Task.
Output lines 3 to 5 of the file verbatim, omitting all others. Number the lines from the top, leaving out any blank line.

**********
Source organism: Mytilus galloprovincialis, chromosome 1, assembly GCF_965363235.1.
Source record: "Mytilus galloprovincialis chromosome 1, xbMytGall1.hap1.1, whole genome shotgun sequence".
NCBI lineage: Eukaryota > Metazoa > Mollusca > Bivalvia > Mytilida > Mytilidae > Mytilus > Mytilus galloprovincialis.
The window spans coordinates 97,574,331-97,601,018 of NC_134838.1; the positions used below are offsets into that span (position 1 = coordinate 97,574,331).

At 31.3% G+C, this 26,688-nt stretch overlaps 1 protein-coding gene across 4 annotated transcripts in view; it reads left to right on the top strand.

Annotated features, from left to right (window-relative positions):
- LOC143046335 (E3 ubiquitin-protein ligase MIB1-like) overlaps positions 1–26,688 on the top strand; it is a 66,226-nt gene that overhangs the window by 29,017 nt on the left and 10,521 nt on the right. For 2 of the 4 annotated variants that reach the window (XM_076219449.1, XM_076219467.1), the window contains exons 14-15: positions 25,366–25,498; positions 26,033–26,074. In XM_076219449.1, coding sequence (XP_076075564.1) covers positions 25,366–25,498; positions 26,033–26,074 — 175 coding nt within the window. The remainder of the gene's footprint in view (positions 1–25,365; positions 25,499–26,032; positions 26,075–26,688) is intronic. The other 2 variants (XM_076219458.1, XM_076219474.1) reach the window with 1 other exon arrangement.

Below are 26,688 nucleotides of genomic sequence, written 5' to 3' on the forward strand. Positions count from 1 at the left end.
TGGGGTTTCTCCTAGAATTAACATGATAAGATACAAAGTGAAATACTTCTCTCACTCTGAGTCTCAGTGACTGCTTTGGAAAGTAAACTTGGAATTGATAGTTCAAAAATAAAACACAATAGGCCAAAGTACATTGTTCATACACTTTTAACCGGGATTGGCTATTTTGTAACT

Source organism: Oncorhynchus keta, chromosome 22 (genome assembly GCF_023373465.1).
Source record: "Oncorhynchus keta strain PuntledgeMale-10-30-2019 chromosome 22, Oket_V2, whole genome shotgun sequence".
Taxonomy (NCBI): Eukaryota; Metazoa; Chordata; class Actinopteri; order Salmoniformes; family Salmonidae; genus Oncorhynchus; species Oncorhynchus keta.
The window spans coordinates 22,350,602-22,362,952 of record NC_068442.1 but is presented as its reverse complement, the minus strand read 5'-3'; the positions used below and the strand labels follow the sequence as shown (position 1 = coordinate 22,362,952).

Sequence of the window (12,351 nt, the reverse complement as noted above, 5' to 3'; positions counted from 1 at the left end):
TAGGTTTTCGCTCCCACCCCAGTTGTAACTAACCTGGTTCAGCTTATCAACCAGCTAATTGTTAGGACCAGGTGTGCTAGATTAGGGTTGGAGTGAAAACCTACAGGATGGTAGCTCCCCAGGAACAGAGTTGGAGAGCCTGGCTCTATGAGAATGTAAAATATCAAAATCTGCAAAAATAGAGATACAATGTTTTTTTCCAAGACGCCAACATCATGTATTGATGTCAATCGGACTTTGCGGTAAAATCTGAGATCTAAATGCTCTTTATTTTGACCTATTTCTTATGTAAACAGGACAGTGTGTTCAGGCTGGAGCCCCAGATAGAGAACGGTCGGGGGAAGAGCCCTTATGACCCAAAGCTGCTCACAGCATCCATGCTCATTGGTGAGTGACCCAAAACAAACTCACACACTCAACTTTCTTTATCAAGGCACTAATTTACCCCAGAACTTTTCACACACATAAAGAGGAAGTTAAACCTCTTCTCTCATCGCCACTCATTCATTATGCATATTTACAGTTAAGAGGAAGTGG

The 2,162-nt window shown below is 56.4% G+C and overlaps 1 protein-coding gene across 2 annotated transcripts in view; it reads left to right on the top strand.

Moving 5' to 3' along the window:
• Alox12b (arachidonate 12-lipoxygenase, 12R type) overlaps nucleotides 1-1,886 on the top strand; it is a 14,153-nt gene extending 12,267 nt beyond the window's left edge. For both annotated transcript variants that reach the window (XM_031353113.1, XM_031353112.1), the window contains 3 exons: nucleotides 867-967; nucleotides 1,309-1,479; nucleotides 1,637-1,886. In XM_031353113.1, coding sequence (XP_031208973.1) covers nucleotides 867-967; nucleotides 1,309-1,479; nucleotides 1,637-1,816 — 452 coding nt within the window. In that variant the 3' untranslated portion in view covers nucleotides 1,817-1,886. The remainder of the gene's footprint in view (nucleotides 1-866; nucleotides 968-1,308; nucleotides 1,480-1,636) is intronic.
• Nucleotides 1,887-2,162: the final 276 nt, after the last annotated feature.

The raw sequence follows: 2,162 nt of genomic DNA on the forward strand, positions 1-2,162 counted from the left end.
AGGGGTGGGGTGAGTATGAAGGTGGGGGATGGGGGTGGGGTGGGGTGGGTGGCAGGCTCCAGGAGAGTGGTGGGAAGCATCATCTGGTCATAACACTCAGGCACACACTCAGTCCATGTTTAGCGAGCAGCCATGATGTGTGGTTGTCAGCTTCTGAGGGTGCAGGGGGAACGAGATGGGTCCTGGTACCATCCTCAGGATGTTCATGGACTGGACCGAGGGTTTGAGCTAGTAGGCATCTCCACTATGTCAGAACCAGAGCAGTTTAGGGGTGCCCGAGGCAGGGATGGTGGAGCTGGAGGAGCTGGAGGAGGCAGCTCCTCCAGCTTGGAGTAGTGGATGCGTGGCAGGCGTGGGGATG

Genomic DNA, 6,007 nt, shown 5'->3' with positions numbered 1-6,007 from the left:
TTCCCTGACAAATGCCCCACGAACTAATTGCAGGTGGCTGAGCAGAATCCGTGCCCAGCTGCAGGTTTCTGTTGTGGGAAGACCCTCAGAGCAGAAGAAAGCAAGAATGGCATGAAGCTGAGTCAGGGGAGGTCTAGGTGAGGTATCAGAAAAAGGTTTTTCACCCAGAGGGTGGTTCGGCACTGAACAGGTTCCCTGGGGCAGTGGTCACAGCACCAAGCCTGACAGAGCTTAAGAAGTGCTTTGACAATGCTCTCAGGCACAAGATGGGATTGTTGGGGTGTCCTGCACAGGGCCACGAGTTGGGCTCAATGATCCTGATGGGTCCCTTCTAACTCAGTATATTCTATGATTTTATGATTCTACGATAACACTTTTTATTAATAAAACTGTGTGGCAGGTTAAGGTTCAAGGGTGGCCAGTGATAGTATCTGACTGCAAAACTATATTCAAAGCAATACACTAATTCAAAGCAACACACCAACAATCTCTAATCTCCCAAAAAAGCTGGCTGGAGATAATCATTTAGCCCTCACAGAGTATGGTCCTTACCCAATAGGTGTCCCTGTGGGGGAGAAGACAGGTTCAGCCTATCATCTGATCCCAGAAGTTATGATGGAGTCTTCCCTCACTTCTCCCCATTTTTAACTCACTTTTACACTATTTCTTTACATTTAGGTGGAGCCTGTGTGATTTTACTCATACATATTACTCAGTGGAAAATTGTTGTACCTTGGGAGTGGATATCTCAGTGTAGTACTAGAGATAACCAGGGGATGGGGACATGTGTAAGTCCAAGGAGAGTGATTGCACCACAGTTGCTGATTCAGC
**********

NCBI lineage: Eukaryota > Metazoa > Mollusca > Bivalvia > Mytilida > Mytilidae > Mytilus > Mytilus galloprovincialis.
The window spans coordinates 97,574,331-97,601,018 of NC_134838.1; the positions used below are offsets into that span (position 1 = coordinate 97,574,331).

At 31.3% G+C, this 26,688-nt stretch overlaps 1 protein-coding gene across 4 annotated transcripts in view; it reads left to right on the top strand.